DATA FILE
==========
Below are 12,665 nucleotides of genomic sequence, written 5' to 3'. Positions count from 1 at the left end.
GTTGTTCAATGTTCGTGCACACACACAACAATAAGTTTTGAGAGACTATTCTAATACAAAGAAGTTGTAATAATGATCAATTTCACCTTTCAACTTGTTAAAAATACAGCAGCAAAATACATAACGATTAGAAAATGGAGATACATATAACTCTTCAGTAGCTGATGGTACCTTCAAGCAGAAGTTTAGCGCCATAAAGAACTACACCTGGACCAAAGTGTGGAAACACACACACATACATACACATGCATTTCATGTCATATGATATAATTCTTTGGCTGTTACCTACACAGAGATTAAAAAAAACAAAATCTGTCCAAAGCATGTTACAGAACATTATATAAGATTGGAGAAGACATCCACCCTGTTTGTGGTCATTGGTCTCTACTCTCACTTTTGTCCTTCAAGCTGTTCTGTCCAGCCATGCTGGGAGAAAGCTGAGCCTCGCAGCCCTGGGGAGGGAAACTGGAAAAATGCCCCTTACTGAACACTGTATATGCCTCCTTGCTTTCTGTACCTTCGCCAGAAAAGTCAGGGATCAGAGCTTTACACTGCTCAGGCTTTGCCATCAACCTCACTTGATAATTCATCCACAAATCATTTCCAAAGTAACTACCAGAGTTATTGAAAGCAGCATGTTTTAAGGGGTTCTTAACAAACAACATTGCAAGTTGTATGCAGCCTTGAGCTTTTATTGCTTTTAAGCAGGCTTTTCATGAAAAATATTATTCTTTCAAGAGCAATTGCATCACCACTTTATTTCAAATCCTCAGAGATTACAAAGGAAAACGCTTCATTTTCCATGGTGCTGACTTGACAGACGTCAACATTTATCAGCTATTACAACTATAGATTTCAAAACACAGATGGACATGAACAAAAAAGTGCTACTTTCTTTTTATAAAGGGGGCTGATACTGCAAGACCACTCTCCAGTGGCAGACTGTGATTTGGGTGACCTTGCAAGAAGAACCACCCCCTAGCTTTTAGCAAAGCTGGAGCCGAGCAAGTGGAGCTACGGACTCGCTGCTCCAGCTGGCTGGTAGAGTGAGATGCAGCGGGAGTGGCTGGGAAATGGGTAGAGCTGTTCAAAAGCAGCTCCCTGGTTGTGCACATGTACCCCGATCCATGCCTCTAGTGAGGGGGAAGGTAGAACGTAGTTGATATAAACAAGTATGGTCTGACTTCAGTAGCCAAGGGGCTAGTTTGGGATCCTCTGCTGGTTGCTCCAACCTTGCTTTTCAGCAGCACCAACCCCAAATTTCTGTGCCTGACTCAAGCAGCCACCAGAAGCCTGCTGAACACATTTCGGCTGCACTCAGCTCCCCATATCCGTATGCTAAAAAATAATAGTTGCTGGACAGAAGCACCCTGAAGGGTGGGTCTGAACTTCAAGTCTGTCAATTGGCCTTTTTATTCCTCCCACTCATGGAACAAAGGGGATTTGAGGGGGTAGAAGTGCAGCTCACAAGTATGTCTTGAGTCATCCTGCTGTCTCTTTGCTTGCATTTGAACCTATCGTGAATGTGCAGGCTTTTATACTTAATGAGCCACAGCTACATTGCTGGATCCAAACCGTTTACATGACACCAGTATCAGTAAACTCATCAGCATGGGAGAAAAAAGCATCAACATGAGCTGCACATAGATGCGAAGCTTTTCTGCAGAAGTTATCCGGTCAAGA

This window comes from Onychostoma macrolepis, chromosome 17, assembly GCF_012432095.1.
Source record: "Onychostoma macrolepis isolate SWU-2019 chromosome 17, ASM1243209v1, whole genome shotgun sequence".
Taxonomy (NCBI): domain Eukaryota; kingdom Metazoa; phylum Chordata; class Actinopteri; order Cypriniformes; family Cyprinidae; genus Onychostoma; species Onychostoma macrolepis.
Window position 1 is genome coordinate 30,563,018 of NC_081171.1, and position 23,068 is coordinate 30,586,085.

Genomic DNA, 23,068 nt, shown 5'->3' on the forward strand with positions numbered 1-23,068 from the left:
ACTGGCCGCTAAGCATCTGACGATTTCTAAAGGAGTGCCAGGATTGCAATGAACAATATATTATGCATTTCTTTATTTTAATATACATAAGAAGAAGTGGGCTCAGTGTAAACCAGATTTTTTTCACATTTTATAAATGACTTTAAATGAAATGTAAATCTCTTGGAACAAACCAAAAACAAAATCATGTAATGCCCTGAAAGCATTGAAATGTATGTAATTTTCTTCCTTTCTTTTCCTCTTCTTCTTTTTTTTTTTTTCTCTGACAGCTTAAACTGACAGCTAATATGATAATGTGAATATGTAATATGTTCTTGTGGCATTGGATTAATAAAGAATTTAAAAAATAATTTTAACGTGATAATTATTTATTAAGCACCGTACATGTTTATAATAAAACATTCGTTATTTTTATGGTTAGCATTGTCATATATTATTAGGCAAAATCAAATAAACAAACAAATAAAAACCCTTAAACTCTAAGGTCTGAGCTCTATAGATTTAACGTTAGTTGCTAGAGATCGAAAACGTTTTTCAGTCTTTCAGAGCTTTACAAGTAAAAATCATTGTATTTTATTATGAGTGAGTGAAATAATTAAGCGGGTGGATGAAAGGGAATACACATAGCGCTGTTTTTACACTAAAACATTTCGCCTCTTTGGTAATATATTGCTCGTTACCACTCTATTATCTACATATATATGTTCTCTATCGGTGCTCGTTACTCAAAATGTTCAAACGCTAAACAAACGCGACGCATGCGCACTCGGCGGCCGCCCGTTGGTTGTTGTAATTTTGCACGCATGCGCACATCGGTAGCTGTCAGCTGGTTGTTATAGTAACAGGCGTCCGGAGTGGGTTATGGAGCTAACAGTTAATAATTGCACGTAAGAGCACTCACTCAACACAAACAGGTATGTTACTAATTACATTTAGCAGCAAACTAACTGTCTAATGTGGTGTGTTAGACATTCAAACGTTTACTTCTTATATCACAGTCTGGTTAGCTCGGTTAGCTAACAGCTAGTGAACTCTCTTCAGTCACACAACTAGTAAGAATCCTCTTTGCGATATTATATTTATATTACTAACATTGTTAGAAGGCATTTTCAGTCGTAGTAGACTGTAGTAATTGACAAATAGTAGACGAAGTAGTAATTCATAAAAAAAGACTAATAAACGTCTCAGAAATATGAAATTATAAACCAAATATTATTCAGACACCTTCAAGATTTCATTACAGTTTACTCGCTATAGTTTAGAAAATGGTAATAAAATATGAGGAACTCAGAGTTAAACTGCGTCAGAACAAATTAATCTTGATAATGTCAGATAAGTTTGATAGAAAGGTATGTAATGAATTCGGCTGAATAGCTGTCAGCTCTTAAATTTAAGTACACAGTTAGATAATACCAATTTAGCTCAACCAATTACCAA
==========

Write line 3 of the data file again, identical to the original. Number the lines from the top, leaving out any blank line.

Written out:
This window comes from Onychostoma macrolepis, chromosome 17, assembly GCF_012432095.1.